This new paper in GRL takes on the well-known buckets-vs-inlets issue (Steve McIntyre also visited the issue several times) related to ship based sea surface temperature measurements and as a result, produces an improved dataset. The results show a surprising period of warming, but not in the time period expected. How would AGW advocates explain that most of the warming in the near surface layers of the ocean came well before Dr. Hansen’s supposed “safe” value of 350ppm of CO2 in Earth’s atmosphere. How would they account for the big rise before 1940?
Even more interesting, if you look at panel (b), (surface temperature in red) you see essentially no change from over 100 years ago. The shape and slope of Panel (a) looks much like the BEST and other surface data up until the mid twentieth century, then post WWII population growth set in. The differences between the two sets post 1980 (when we have the best measurements) is quite stark:
Here’s the paper:
Consistent near-surface ocean warming since 1900 in two largely independent observing networks
Viktor Gouretski, John Kennedy, Tim Boyer, and Armin Köhl
We compare historical global temperature time series, based on bias-adjusted sea-surface temperatures with independent temperature time series, for the upper 20 meter layer
of the ocean based on the latest update of an historical hydrographic profile data set. Despite the two underlying data sets being different in number of data points, instrumentation and applied adjustments, both of the time series are consistent in showing an overall warming since 1900.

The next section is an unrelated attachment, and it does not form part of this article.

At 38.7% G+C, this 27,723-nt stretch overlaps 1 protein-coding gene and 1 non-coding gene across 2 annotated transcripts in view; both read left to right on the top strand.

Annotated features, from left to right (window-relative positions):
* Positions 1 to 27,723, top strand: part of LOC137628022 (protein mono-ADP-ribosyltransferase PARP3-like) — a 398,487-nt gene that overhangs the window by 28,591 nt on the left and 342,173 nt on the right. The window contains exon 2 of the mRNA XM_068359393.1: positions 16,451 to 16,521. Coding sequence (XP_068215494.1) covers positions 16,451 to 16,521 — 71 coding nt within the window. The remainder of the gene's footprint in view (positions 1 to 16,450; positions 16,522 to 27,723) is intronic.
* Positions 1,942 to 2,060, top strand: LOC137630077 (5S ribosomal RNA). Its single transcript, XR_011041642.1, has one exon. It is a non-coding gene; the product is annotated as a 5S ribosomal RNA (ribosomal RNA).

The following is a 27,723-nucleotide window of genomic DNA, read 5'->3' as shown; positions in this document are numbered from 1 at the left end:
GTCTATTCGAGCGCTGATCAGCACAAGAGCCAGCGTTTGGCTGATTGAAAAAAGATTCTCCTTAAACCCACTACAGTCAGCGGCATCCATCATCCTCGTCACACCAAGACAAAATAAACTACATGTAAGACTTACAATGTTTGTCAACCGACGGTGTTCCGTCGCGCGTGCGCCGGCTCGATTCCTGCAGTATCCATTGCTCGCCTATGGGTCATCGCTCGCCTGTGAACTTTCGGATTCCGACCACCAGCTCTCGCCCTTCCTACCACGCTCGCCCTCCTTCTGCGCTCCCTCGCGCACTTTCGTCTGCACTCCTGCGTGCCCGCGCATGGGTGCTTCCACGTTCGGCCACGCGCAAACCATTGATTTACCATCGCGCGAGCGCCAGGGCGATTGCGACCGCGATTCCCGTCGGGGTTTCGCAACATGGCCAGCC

We also extend records of temperature change in the upper 400 m back to 1900. Noting that the geographic coverage is limited prior to 1950, the temperature change in the 0–400 m layer is characterized by two periods of temperature increase between 1900 and 1940–45 and between 1970 and 2003, separated by a period of little change. Citation: Gouretski, V., J. Kennedy, T. Boyer, and A. Köhl (2012), Consistent near-surface ocean
warming since 1900 in two largely independent observing networks,
Geophys. Res. Lett., 39, L19606, doi:10.1029/2012GL052975.
Numerous studies have identified an overall rise of the surface temperature of the Earth since the nineteenth century [Smith et al., 2008; Hansen et al., 2010; Morice et al.,
2012]. The global-average surface temperature is estimated from a composite dataset that includes both land- and seasurface temperature (SST) observations. In addition to studies
analyzing surface temperature data, collections of historical hydrographic temperature profiles have been used to estimate the change in heat content of the global oceans
[Levitus et al., 2005, 2009, 2012; Gouretski and Koltermann, 2007].
Two main sources of uncertainty affect both the surface and subsurface time series based on in situ data. The first is related to insufficient data coverage both in space and time, with extremely irregular sampling in the earlier parts of the records. The second arises from instrumental biases which can be comparable in magnitude to real variability in the
climate. Jones and Wigley  identified biases in SST measurements as the most important remaining uncertainty associated with estimating global average temperature change.
Prior to the 1980s, SST measurements were mostly made using buckets or in the engine rooms of ships. Folland and Parker  described systematic errors in SST observations